Facebook’s internet-delivery drone completes first test flight
Social media giant Facebook has successfully carried out its first test flight of a solar-powered drone designed to provide faster and inexpensive internet access to remote regions of the world.
Washington, Aug 1 : Social media giant Facebook has successfully carried out its first test flight of a solar-powered drone designed to provide faster and inexpensive internet access to remote regions of the world. The Aquila drone is being created to widen the range of internet connectivity around the globe.
“New technologies like Aquila have the potential to bring access, voice and opportunity to billions of people around the world, and do so faster and more cost-effectively than has ever been possible before,” said Jay Parikh, global head of engineering and infrastructure at Facebook. When testing is finished, the huge unarmed airplane will be able to circle a region measuring up to 96.6 kilometres in diametre, while using laser communications and millimetre wave systems (extremely high-frequency radio waves) to send connectivity down from an altitude of more than 18,288 metres, ‘Live Science’ reported. (ALSO READ: With strong quarter growth, Facebook hits 1.71 bn monthly users)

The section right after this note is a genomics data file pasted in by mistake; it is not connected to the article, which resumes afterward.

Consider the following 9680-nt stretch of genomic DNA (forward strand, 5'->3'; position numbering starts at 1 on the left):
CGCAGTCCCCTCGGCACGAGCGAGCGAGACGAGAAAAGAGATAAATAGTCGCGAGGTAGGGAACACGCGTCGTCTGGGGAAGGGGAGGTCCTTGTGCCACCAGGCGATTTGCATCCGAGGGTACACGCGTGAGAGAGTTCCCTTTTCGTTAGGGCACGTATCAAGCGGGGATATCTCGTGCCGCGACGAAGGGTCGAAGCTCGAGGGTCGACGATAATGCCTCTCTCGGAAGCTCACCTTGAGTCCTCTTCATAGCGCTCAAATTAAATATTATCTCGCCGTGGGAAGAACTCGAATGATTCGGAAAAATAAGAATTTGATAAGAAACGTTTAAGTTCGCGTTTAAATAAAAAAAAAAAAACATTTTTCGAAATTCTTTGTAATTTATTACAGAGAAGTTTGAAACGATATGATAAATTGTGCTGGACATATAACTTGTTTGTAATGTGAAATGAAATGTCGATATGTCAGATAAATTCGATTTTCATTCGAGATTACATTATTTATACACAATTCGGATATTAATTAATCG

The autonomous aircraft has a wingspan larger than a Boeing 737 airliner, but weighs hundreds of times less (about one-third of an electric car) because of its carbon-fibre frame, according to Facebook. Half of Aquila’s mass is made up of batteries, which lets the internet-delivery drone fly during day and night. “Aquila is designed to be hyper efficient, so it can fly for up to three months at a time,” said Parikh.
“The aircraft has the wingspan of an airliner, but at cruising speed it will consume only 5,000 watts – the same amount as three hair dryers, or a high-end microwave,” he said. According to the social networking website, the recent test flight was the first for the full-scale drone, as previous tests used a one-fifth scale version of Aquila. The solar-powered drone flew for more than 90 minutes during the low-altitude test flight. Its success included performance verifications of the drone’s aerodynamics, batteries, control systems and crew training.